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DIY Audio Analyser using CS4398 / CS5381 - UPDATE!

Posted 15th November 2015 at 09:05 AM by googlyone

I have more or less completed the audio analyser based on CS4398 and CS5381.

In an earlier post I suggested I had reached the limits of these IC's. I was wrong. What I had reached the limit of was getting the grounding "OK" for a single (unbalanced) input measurement system.

I have since built a balanced front end - in fact I simply built a Silicon Chip PCB as it was pretty well what I would do - and integrated this to the ADC and DAC.

It looks a bit like this:

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What you see is:
- On the left are two independent power supplies
- In the back middle is a MiniDSP USB Streamer card.
- In the middle back is an interface card that
- Does optical isolation of the MiniDsp USB Streamer
- Does more regulation for the ADC and DACs
- Generates local clocks for the DAC and ADC
- Feeds these back to the MiniDSP Streamer

Hanging on one of the ribbon cables is the CS4398 DAC. And on the other is the CS5381 ADC.

In the middle at the front is the Silicon Chip balanced interface. The Silicon Chip (an Australian hobbyist magazine) implementation used a rotary switch for the attenuator. I hate these things with a vengeance for audio, as I have too many years of replacing switches as they become noisy.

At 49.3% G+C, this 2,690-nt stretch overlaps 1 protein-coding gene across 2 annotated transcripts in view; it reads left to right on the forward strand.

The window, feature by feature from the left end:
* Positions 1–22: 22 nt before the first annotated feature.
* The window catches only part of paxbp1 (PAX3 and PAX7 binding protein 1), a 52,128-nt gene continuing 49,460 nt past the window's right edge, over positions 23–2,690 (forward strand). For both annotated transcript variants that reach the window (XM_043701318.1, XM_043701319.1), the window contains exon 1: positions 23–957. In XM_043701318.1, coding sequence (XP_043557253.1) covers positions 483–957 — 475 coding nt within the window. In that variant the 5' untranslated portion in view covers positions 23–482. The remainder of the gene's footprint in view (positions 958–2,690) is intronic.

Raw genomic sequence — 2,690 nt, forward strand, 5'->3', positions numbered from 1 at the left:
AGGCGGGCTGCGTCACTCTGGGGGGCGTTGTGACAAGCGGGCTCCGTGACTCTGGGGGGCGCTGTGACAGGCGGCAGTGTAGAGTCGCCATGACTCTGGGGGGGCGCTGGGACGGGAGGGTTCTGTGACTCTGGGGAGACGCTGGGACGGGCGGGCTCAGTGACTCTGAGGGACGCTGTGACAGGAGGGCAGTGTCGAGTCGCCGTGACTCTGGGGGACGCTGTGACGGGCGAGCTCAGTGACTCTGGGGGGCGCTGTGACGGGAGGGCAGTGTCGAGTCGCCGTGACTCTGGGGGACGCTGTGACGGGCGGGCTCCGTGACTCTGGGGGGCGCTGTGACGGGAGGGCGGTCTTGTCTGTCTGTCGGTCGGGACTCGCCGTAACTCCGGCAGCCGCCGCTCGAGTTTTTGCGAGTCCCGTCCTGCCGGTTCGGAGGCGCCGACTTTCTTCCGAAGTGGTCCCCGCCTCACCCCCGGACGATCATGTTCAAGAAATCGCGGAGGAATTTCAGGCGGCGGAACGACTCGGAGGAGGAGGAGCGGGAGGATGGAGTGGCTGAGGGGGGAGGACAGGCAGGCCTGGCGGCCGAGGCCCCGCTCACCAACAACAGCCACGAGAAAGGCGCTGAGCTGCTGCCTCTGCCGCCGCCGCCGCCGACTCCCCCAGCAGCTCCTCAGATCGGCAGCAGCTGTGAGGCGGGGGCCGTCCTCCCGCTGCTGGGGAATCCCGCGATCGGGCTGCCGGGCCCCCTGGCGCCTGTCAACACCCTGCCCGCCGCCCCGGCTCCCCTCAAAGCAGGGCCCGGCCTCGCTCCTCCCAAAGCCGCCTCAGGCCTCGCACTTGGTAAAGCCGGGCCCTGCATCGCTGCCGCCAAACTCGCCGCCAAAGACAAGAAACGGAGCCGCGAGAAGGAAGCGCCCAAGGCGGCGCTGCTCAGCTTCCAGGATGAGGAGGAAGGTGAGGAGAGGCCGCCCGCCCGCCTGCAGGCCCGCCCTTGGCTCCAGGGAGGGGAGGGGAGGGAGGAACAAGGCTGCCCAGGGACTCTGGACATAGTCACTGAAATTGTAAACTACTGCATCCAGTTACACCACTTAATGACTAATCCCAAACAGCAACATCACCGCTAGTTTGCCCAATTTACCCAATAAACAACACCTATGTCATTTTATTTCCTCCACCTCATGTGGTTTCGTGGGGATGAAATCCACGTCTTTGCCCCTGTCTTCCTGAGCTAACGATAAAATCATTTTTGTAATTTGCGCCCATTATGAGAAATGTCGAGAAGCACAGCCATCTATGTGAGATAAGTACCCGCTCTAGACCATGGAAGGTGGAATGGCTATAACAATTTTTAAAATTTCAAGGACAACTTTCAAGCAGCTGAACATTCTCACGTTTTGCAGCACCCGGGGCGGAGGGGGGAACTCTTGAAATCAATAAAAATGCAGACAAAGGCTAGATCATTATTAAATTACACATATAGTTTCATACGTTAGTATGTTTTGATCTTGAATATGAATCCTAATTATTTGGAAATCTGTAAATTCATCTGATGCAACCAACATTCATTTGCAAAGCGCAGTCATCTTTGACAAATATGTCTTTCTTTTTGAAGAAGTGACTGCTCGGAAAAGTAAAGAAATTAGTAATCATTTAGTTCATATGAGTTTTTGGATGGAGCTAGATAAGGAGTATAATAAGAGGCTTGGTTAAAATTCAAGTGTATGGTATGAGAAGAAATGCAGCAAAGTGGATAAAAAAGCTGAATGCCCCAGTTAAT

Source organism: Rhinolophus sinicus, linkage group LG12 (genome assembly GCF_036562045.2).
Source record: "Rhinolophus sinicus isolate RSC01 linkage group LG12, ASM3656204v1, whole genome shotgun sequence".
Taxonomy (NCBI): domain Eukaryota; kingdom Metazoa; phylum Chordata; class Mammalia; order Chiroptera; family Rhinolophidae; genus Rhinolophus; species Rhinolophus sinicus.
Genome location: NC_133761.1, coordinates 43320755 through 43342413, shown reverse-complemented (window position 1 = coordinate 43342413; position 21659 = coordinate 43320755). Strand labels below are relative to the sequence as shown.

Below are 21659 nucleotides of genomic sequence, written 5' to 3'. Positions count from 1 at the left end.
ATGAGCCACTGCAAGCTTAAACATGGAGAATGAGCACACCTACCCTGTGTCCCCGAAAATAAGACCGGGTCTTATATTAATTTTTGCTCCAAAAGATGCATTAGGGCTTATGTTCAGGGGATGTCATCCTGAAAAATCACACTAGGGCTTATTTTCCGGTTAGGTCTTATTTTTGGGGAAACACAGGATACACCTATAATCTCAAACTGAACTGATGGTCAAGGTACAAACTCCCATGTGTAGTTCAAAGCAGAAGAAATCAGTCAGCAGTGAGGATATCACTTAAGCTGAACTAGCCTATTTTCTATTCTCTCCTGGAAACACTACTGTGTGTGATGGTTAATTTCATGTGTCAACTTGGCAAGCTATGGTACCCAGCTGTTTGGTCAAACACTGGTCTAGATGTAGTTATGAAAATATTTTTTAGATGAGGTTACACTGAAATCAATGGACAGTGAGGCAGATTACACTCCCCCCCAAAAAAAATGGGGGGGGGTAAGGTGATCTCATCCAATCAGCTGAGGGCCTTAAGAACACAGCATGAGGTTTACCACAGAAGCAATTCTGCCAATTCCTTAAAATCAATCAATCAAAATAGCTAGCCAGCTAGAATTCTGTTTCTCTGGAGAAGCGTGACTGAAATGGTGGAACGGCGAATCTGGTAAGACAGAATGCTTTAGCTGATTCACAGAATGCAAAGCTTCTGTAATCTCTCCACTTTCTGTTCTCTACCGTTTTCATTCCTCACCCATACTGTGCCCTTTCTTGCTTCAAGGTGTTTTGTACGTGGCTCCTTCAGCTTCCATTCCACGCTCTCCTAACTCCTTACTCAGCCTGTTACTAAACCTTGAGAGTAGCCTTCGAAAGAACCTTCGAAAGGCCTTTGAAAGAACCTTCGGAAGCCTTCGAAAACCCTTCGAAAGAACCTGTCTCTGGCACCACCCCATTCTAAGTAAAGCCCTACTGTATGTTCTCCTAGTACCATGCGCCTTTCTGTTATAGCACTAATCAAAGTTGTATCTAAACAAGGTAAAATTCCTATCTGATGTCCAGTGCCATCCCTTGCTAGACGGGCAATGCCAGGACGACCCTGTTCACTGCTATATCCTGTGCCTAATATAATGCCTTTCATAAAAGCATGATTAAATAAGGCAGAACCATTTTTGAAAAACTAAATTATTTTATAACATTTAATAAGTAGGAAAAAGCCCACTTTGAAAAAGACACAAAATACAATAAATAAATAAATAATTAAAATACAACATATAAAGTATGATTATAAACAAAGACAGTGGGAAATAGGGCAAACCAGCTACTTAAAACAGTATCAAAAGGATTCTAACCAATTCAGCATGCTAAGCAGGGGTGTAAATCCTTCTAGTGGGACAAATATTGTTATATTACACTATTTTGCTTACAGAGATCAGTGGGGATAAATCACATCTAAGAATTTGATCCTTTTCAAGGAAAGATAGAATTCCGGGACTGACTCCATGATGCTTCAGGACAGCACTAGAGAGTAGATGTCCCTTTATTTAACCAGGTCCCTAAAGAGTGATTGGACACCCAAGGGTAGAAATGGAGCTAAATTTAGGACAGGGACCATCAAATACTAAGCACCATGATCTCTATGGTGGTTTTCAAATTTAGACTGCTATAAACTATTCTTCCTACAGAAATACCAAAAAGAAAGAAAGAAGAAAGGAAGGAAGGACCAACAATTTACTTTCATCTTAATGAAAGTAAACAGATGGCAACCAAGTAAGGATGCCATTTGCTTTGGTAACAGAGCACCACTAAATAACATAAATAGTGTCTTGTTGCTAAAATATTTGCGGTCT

So instead I use a rotary switch to drive relays to switch the attenuators. I built the PCB to line up exactly with the holes on the Silicon Chip card. It works nicely. I imagine that the Silicon Chip implementation avoided relays as they get expensive when you throw a dozen of them at a problem.

A few comments:
- The balanced line input works pretty well. It uses four paralleled NE5532 op amps rather than a single one in the balanced receiver stages to keep noise down. It seems to work - though after I had built it I realised I had a tube of LM4562's sitting right in front of me!

- The CS4398 DAC uses completely independent filters and a separate balanced to single ended converter. I put a lot of effort into getting this right, as the single ended DAC appeared to be a limitation in previous tests.

- The CS5381 ADC again uses independent drives - and is much more reminiscent of the AKM app note than the CS one I originally took guidance from.

So how does it go?
- Much of my work was at 48k samples/sec, as this is the sample rate of my DSP crossover. This is the 1KHz loopback at -6dB

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I was pretty chuffed with this. After all the hassles I have had, I wondered if this was a fluke. I set to work 6 more ADC boards and tried them out - they were all broadly similar to this, with minima of loopback distortion in the 0.0001 to 0.0002%. Interestingly, the right channel appears more likely to give higher distortion than the left. I still think this is most likely inherent in the device.

Today I rejigged the mode select pins on the ADC and DACs to 192ks / sec. This is the results..